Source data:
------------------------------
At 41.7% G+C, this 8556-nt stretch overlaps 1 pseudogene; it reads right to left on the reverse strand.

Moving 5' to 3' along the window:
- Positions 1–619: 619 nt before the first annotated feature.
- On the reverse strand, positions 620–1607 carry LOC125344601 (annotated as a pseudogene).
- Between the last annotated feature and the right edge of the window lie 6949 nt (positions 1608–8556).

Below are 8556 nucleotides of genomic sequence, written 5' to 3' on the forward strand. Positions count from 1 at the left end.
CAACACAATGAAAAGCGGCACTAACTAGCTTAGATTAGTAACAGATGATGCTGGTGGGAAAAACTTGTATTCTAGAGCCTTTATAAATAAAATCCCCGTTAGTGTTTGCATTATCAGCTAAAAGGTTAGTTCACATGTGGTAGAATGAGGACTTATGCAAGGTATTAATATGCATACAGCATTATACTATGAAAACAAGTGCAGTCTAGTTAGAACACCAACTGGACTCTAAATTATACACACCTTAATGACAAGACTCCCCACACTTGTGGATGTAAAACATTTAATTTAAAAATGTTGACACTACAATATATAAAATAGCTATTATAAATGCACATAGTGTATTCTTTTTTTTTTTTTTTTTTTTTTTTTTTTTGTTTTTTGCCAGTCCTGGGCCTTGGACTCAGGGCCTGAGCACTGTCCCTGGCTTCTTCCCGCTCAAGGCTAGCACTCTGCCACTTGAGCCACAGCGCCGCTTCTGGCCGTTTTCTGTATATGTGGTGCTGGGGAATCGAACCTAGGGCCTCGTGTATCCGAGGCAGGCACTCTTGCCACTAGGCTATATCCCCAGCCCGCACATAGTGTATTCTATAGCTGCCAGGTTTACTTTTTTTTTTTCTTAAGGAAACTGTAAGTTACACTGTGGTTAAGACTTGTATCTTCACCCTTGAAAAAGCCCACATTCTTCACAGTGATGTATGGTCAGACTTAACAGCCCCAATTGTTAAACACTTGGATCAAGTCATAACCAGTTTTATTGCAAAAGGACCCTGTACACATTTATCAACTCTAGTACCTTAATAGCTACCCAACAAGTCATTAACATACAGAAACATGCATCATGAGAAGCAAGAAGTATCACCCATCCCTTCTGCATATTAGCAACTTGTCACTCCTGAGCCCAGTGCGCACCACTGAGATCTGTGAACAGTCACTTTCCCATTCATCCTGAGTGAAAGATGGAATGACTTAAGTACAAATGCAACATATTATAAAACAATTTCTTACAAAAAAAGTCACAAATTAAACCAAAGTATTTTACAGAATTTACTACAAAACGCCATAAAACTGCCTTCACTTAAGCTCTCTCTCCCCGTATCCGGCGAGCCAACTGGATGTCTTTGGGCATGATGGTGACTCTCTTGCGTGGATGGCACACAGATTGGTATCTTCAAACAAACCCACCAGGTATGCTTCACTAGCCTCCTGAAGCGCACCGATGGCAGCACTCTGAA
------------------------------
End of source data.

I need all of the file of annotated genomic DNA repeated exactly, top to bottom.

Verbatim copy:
At 41.7% G+C, this 8556-nt stretch overlaps 1 pseudogene; it reads right to left on the reverse strand.

Moving 5' to 3' along the window:
- Positions 1–619: 619 nt before the first annotated feature.
- On the reverse strand, positions 620–1607 carry LOC125344601 (annotated as a pseudogene).
- Between the last annotated feature and the right edge of the window lie 6949 nt (positions 1608–8556).

Below are 8556 nucleotides of genomic sequence, written 5' to 3' on the forward strand. Positions count from 1 at the left end.
CAACACAATGAAAAGCGGCACTAACTAGCTTAGATTAGTAACAGATGATGCTGGTGGGAAAAACTTGTATTCTAGAGCCTTTATAAATAAAATCCCCGTTAGTGTTTGCATTATCAGCTAAAAGGTTAGTTCACATGTGGTAGAATGAGGACTTATGCAAGGTATTAATATGCATACAGCATTATACTATGAAAACAAGTGCAGTCTAGTTAGAACACCAACTGGACTCTAAATTATACACACCTTAATGACAAGACTCCCCACACTTGTGGATGTAAAACATTTAATTTAAAAATGTTGACACTACAATATATAAAATAGCTATTATAAATGCACATAGTGTATTCTTTTTTTTTTTTTTTTTTTTTTTTTTTTTGTTTTTTGCCAGTCCTGGGCCTTGGACTCAGGGCCTGAGCACTGTCCCTGGCTTCTTCCCGCTCAAGGCTAGCACTCTGCCACTTGAGCCACAGCGCCGCTTCTGGCCGTTTTCTGTATATGTGGTGCTGGGGAATCGAACCTAGGGCCTCGTGTATCCGAGGCAGGCACTCTTGCCACTAGGCTATATCCCCAGCCCGCACATAGTGTATTCTATAGCTGCCAGGTTTACTTTTTTTTTTTCTTAAGGAAACTGTAAGTTACACTGTGGTTAAGACTTGTATCTTCACCCTTGAAAAAGCCCACATTCTTCACAGTGATGTATGGTCAGACTTAACAGCCCCAATTGTTAAACACTTGGATCAAGTCATAACCAGTTTTATTGCAAAAGGACCCTGTACACATTTATCAACTCTAGTACCTTAATAGCTACCCAACAAGTCATTAACATACAGAAACATGCATCATGAGAAGCAAGAAGTATCACCCATCCCTTCTGCATATTAGCAACTTGTCACTCCTGAGCCCAGTGCGCACCACTGAGATCTGTGAACAGTCACTTTCCCATTCATCCTGAGTGAAAGATGGAATGACTTAAGTACAAATGCAACATATTATAAAACAATTTCTTACAAAAAAAGTCACAAATTAAACCAAAGTATTTTACAGAATTTACTACAAAACGCCATAAAACTGCCTTCACTTAAGCTCTCTCTCCCCGTATCCGGCGAGCCAACTGGATGTCTTTGGGCATGATGGTGACTCTCTTGCGTGGATGGCACACAGATTGGTATCTTCAAACAAACCCACCAGGTATGCTTCACTAGCCTCCTGAAGCGCACCGATGGCAGCACTCTGAA